Unified comms provider Daisy Group has seen a 3.9% rise in gross profits to £67.3m but a revenue decline of 2.4% to £173.9m as mobile termination rates and falling voice tariffs and usage continue to bite.
Reporting its interim results to September this year the company revealed a 1.8% increase in EBITDA to £27.8m and an overall operating loss of £11.9m, up 13%, including £33.5m of goodwill amortisation and £4.0m of exceptional costs.
Daisy said revenue from its retail division had reduced from £124.1m in the comparative period to £117.2 million, largely as a result of the reduction in fixed line call business and the agreed change in commercial arrangements with a key mobile partner.
Revenue in the wholesale business fared better, rising to £33.7 million from £30.9 million following the introduction of mobile products to the reseller community in the prior period and the effect of the acquisition of The Net Crowd Limited in February 2013.
Meanwhile Daisy Distribution saw revenues remain flat at £23.0m compared to £23.1m in the same period in 2012. These revenues were also boosted by the acquistion of MoCo, which added £1.5m to the pot.
In contrast Daisy’s data business revenue rose 13% to £38m, helped by Daisy’s acquisition of O2’s 2e2 data centre in May this year.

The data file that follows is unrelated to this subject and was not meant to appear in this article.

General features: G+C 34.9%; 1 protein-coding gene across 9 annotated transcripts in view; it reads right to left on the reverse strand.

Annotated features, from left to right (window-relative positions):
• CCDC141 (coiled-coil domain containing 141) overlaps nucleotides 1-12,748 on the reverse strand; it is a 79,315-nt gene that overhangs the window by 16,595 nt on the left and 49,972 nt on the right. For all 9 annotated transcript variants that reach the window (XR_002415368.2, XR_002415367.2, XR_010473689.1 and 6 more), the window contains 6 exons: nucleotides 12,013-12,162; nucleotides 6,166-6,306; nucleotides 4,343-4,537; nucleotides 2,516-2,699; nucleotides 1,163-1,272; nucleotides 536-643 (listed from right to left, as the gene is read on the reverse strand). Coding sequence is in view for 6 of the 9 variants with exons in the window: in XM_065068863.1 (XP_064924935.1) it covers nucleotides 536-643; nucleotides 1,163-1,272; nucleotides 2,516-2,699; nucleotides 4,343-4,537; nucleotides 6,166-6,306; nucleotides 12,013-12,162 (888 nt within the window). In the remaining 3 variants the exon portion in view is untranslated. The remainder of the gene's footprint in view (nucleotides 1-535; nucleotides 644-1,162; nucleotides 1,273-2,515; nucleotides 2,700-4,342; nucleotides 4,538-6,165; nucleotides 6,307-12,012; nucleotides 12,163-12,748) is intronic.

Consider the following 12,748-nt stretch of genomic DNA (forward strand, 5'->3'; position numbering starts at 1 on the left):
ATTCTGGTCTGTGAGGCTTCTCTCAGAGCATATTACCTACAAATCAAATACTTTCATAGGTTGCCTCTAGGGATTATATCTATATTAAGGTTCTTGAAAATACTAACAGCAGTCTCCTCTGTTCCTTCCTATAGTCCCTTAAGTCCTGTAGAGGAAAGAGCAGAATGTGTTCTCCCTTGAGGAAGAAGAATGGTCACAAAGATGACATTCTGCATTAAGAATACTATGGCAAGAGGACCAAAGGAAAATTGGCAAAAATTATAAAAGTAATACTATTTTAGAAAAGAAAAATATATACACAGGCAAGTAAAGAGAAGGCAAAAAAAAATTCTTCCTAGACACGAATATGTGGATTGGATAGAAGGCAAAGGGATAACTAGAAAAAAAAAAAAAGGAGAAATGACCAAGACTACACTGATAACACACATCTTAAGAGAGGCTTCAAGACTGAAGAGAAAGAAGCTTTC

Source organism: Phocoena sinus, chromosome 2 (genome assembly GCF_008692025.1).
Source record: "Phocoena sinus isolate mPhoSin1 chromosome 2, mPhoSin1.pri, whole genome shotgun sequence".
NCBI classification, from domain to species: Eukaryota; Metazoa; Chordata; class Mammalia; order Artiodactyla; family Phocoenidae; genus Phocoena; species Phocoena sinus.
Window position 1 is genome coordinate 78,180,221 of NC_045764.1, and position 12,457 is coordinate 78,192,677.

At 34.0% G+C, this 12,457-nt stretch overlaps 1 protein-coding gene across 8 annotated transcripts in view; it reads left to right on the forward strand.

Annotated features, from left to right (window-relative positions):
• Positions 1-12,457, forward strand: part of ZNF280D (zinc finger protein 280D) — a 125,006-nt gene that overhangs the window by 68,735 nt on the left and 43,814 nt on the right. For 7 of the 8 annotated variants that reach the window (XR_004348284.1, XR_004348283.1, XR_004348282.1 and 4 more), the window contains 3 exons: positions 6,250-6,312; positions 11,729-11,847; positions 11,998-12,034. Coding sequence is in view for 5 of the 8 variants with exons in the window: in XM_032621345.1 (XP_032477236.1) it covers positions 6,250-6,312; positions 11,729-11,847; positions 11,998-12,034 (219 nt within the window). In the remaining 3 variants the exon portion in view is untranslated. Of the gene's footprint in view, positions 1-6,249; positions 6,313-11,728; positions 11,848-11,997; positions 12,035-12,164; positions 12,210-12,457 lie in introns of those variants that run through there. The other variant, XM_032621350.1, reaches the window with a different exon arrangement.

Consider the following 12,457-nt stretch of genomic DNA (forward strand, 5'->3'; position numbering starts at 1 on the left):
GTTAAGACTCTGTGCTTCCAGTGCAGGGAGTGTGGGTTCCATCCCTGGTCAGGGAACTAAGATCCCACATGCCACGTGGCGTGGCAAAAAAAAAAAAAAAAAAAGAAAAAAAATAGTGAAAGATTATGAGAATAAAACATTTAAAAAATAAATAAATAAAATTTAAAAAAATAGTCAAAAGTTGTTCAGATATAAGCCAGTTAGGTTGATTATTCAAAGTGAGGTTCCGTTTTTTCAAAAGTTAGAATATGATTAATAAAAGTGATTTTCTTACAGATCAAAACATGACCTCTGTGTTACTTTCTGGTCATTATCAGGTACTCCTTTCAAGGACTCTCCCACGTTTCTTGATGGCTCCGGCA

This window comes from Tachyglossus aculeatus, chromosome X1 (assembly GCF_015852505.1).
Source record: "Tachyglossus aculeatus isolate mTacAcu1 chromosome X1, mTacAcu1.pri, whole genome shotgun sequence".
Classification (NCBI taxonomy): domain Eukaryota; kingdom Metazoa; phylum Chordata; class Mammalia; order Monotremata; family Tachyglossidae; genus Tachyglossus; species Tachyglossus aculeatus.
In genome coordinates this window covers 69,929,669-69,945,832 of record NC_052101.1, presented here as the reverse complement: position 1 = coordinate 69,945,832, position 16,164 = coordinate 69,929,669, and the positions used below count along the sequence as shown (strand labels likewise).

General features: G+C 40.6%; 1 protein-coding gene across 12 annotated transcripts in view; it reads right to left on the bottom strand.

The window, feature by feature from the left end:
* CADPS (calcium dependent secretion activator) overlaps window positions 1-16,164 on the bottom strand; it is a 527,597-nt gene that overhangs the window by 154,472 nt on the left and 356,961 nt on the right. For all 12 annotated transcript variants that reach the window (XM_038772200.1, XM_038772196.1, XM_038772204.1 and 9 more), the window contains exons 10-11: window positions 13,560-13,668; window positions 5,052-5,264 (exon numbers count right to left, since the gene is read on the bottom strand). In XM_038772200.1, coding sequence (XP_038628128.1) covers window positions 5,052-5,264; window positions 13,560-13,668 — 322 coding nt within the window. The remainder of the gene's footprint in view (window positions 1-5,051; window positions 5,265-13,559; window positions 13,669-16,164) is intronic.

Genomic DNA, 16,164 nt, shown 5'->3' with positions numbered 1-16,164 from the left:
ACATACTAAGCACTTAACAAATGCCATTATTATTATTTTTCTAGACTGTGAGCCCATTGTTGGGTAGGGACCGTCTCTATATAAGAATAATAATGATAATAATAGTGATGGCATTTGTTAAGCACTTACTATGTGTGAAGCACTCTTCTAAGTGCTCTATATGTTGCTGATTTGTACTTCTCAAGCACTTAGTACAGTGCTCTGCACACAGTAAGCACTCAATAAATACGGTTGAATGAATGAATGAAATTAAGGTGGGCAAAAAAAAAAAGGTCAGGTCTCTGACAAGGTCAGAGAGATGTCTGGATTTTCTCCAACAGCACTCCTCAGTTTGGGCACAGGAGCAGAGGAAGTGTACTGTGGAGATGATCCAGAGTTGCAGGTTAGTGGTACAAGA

The company said the former 2e2, rebadged Daisy Data Centre Solutions, is performing ‘ahead of expectations’ with existing customers now happy with the change of ownership and the division building a ‘strong pipeline of business.’
Daisy also reported improving cross selling rates with the number of products per retail customer increasing to 1.86 from 1.81 and the proportion of retail customers taking three or more products increasing to 25% from 22% on the same period last year.
Daisy Group said it remained ‘cautiously optimistic’ and as a sign of confidence revealed plans to increase its total dividends for the year by 15%.
Matthew Riley, CEO of Daisy (pictured), said the company is pleased with the results, reporting that a number of managed services contract wins in the mid-market had strengthened the company’s position.
‘We have a good pipeline of opportunities going into the second half of the year,’ he added.
He also predicted good growth in Daisy’s services division following the acquisition of Indecs this year which, he said, combined with Daisy’s Servassure and Net Crowd businesses gives the company ‘credible scale’ in the partner services market. ‘We expect good growth from this business in the coming years,’ he added.
However analysts questioned the share price value of the company. In a briefing note Philip Carse, principal analyst at Megabuyte said: ‘Despite the gradual underlying improvements, there seems to be a disconnect with a share price that has doubled in the last year.'
He added: ‘Whilst we are fans of the B2B telecom reseller model, one can’t help feeling that the Telecoms & Networks bull run has run a bit too far given a still very tough market revenue outlook.’